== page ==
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EMU's Decentralized System of Fiscal Policy

  • Jürgen von Hagen
  • Charles Wyplosz

This paper reviews the macroeconomic use of national fiscal policy in EMU and examines the rational and scope for a collective insurance system which redistributes income among countries in response to asymmetric cyclical shocks. The analysis of the record of national fiscal policies before and after the adoption of the Maastricht Treaty finds evidence that the quality of fiscal policies has improved in two ways: they are more clearly countercyclical - or less procyclical - and they are more readily used to restore competitiveness than to attempt to boost demand when competitiveness is eroded. These observations suggest that fiscal policy remains a useful instrument. One question is whether it can be augmented - or perhaps substituted for - with a collective insurance system. Collective insurance is one alternative to external borrowing and lending and therefore one way to deal with the concerns that the SGP is meant to address. We examine in more detail two collective insurance systems: tax revenue sharing and unemployment insurance sharing. We find that the earlier is more promising and examine in some detail how it could be set up. It is no panacea, though. Any insurance mechanism entails moral hazard and that moral hazard can, at best, only be mitigated, not eliminated.

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Paper provided by Directorate General Economic and Financial Affairs (DG ECFIN), European Commission in its series European Economy - Economic Papers with number 306.

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Length: 25 pages
Date of creation: Feb 2008
Date of revision:
Handle: RePEc:euf:ecopap:0306
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  1. Giavazzi, Francesco & Jappelli, Tullio & Pagano, Marco, 2000. "Searching for Non-Linear Effects of Fiscal Policy: Evidence from Industrial and Developing Countries," CEPR Discussion Papers 2374, C.E.P.R. Discussion Papers.
  2. Krogstrup, Signe & Wyplosz, Charles, 2006. "A Common Pool Theory of Deficit Bias Correction," CEPR Discussion Papers 5866, C.E.P.R. Discussion Papers.
  3. Olivier Blanchard & Roberto Perotti, 2002. "An Empirical Characterization Of The Dynamic Effects Of Changes In Government Spending And Taxes On Output," The Quarterly Journal of Economics, MIT Press, vol. 117(4), pages 1329-1368, November.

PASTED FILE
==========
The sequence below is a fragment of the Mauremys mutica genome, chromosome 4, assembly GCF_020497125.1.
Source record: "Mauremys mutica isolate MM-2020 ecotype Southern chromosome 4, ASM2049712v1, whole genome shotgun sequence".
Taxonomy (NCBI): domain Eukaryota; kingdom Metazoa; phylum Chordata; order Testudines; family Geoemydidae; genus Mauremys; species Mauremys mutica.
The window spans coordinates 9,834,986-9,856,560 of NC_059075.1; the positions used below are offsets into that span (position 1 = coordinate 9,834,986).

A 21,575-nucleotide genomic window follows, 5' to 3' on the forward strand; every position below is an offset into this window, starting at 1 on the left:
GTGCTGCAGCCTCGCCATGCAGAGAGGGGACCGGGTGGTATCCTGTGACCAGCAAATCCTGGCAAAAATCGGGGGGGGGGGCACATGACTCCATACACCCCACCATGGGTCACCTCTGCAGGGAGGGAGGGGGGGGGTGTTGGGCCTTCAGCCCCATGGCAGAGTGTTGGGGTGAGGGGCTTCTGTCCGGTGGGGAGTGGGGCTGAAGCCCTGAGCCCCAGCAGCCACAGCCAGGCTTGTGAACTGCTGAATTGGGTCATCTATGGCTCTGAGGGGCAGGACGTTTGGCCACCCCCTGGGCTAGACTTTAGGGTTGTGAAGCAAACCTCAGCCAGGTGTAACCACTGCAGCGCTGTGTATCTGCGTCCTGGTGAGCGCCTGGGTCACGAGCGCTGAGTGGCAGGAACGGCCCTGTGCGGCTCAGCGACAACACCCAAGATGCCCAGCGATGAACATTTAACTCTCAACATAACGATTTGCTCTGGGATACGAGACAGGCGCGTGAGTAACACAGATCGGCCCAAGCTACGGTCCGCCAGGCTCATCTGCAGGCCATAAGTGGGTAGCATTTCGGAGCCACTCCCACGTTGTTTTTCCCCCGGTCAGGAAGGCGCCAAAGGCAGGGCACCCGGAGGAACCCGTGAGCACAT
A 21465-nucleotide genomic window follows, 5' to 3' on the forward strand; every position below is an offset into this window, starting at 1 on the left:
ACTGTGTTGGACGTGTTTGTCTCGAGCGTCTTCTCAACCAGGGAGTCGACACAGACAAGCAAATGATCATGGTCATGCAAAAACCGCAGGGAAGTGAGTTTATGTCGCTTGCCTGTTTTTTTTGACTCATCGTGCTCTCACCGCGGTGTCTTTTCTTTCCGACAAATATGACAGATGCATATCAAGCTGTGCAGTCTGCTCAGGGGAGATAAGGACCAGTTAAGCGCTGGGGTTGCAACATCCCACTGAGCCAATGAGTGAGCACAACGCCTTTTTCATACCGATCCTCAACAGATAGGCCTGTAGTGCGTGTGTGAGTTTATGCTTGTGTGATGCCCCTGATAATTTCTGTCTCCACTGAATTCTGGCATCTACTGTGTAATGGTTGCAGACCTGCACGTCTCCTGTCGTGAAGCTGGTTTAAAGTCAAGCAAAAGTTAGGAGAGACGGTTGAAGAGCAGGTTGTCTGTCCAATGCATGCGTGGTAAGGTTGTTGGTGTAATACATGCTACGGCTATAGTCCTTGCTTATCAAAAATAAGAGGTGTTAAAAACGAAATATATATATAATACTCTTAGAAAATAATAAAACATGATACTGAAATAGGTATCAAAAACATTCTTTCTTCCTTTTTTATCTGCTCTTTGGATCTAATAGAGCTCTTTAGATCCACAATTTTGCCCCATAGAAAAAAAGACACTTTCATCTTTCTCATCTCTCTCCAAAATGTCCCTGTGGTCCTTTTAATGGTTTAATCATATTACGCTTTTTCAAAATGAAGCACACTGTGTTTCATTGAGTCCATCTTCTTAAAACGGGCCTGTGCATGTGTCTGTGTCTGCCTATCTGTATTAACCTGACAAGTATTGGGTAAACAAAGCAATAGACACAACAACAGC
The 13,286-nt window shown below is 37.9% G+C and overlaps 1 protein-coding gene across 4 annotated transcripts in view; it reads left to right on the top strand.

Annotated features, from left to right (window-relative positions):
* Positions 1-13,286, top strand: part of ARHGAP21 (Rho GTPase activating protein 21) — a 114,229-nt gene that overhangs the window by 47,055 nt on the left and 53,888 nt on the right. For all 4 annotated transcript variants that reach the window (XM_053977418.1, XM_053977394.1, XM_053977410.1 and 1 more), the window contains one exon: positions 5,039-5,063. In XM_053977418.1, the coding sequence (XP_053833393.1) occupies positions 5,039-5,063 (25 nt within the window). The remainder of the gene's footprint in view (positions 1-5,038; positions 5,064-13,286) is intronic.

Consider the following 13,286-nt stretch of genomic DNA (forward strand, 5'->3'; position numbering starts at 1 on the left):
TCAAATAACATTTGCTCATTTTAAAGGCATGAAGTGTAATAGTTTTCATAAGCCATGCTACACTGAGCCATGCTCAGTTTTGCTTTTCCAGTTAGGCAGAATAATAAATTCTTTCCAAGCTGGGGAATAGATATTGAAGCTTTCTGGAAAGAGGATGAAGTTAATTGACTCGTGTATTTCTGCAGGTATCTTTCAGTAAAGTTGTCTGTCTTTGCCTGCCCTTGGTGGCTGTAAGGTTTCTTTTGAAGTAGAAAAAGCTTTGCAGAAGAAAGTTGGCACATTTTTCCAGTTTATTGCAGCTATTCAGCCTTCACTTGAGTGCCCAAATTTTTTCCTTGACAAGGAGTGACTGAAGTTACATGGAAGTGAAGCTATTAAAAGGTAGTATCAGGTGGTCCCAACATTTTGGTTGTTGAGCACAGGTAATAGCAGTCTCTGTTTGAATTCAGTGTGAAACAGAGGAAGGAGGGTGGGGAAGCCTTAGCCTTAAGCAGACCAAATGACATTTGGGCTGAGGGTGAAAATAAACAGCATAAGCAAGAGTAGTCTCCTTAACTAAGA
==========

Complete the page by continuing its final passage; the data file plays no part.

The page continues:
4. Alan C. Stockman, 1998. "New evidence connecting exchange rates to business cycles," Economic Quarterly, Federal Reserve Bank of Richmond, issue Spr, pages 73-89.
  5. Jordi Gali & Roberto Perotti, 2003. "Fiscal Policy and Monetary Integration in Europe," NBER Working Papers 9773, National Bureau of Economic Research, Inc.
  6. Julio Rotemberg & Michael Woodford, 1997. "An Optimization-Based Econometric Framework for the Evaluation of Monetary Policy," NBER Chapters, in: NBER Macroeconomics Annual 1997, Volume 12, pages 297-361 National Bureau of Economic Research, Inc.
  7. Roberto Perotti, 2007. "In Search of the Transmission Mechanism of Fiscal Policy," NBER Working Papers 13143, National Bureau of Economic Research, Inc.
  8. Xavier Sala-i-Martin & Jeffrey Sachs, 1991. "Fiscal Federalism and Optimum Currency Areas: Evidence for Europe From the United States," NBER Working Papers 3855, National Bureau of Economic Research, Inc.
  9. Bayoumi, Tamim & Masson, Paul R, 1994. "Fiscal Flows in the United States and Canada: Lessons for Monetary Union in Europe," CEPR Discussion Papers 1057, C.E.P.R. Discussion Papers.
  10. Matthew B. Canzoneri & Robert E. Cumby & Behzad T. Diba, 2001. "Is the Price Level Determined by the Needs of Fiscal Solvency?," American Economic Review, American Economic Association, vol. 91(5), pages 1221-1238, December.
  11. Wyplosz, Charles, 1991. "Monetary Union and Fiscal Policy Discipline," CEPR Discussion Papers 488, C.E.P.R. Discussion Papers.
  12. Christina D. Romer & David H. Romer, 2007. "The Macroeconomic Effects of Tax Changes: Estimates Based on a New Measure of Fiscal Shocks," NBER Working Papers 13264, National Bureau of Economic Research, Inc.
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